The Math Forum

Search All of the Math Forum:

Views expressed in these public forums are not endorsed by NCTM or The Math Forum.

Math Forum » Discussions » sci.math.* » sci.math

Notice: We are no longer accepting new posts, but the forums will continue to be readable.

Topic: Proving archimedian property from "dedekind complete + orderer field"
Replies: 3   Last Post: Jul 28, 2013 12:55 PM

Advanced Search

Back to Topic List Back to Topic List Jump to Tree View Jump to Tree View   Messages: [ Previous | Next ]
David C. Ullrich

Posts: 3,555
Registered: 12/13/04
Re: Proving archimedian property from "dedekind complete + orderer field"
Posted: Jul 28, 2013 11:29 AM
  Click to see the message monospaced in plain text Plain Text   Click to reply to this topic Reply

On Sun, 28 Jul 2013 03:16:24 -0700 (PDT), Lax Clarke
<> wrote:

>I'm confused as to why the archimedian property (unbounded natural numbers in reals) needs to be proven from {least upper bound property + ordered field}"
>Aren't the naturals "obviously" infinite (meaning provable without all the other machinery)? Because n+1 is bigger than n which are different natural numbers (you can prove n+1 > n > 0 using the order properties of reals).
>Is it my understanding that this proof is intended to exclude any case where the naturals could wrap around on each other like 1+1+1...+1=0 in a finite field?

Decided to answer this in a separate post so as not to disrupt the
flow of the other one.

No, that's really not it. "Ordered field" rules out 1 + ... + 1 = 0,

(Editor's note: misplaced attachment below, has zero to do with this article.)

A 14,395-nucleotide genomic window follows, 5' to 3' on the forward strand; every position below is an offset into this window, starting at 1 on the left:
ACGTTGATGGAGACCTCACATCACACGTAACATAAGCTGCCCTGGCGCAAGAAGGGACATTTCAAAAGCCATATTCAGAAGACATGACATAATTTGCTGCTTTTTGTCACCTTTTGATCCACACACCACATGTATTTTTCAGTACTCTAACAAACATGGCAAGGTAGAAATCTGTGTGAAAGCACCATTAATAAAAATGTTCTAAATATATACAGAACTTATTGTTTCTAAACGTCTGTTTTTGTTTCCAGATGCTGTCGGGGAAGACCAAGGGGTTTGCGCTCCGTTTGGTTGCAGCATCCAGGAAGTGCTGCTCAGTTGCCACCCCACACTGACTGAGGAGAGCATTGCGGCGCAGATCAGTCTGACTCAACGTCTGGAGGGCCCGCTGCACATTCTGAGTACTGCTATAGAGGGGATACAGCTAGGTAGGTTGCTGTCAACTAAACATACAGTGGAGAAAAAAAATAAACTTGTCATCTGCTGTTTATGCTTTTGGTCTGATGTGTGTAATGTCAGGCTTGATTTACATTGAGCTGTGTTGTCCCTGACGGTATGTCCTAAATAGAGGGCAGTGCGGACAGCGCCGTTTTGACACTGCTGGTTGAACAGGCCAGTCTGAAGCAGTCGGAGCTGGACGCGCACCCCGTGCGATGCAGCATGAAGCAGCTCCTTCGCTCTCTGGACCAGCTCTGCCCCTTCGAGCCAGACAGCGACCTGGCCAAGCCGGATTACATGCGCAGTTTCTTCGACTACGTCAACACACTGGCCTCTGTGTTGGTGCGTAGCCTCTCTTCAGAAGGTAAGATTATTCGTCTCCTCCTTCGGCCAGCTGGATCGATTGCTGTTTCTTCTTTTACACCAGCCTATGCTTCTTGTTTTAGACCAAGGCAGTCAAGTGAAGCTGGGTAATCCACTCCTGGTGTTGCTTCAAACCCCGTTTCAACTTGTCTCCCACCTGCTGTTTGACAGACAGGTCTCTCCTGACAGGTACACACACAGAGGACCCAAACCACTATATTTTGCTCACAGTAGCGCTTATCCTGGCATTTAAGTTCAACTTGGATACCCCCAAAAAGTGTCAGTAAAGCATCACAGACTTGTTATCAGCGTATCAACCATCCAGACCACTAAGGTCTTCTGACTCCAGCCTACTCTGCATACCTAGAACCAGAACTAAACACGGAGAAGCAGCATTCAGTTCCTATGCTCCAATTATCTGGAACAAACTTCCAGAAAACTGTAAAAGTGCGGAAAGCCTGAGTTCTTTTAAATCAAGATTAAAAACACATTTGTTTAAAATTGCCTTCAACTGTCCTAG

but "ordered field" is not enough to show that the naturals
are not bounded. There _are_ ordered fields in which the
naturals _are_ bounded. (Of course they cannot be
least-upper-bound complete, by the theorem we're

I suspect that people will mention the "nonstandard
reals", or "hyperreals" as an example. There are much
simpler examples.

For example, let F be the set of all rational functions:
quotients of (real) polynomials. Given a rational function
f, define f > 0 to mean that

there exists a real number x such that f(t) > 0
for all t > x.

It's not hard to show that F is now an ordered field.
Define f(t) = t. Then f is an uppper bound for the
naturals in F.

(The multiplicative identity in F is the constant
function 1, so the "naturals" are the elements of
the form 1 + ... + 1, that is, the constant functions
that take a natural number for their value.)

>Why can't we prove that from the totality properly of the order < ?
>How would one prove that the naturals inside the rationals (without the sup property which is used in the proof I talk about above) is unbounded above?
>Thanks for the help.

Point your RSS reader here for a feed of the latest messages in this topic.

[Privacy Policy] [Terms of Use]

© The Math Forum at NCTM 1994-2018. All Rights Reserved.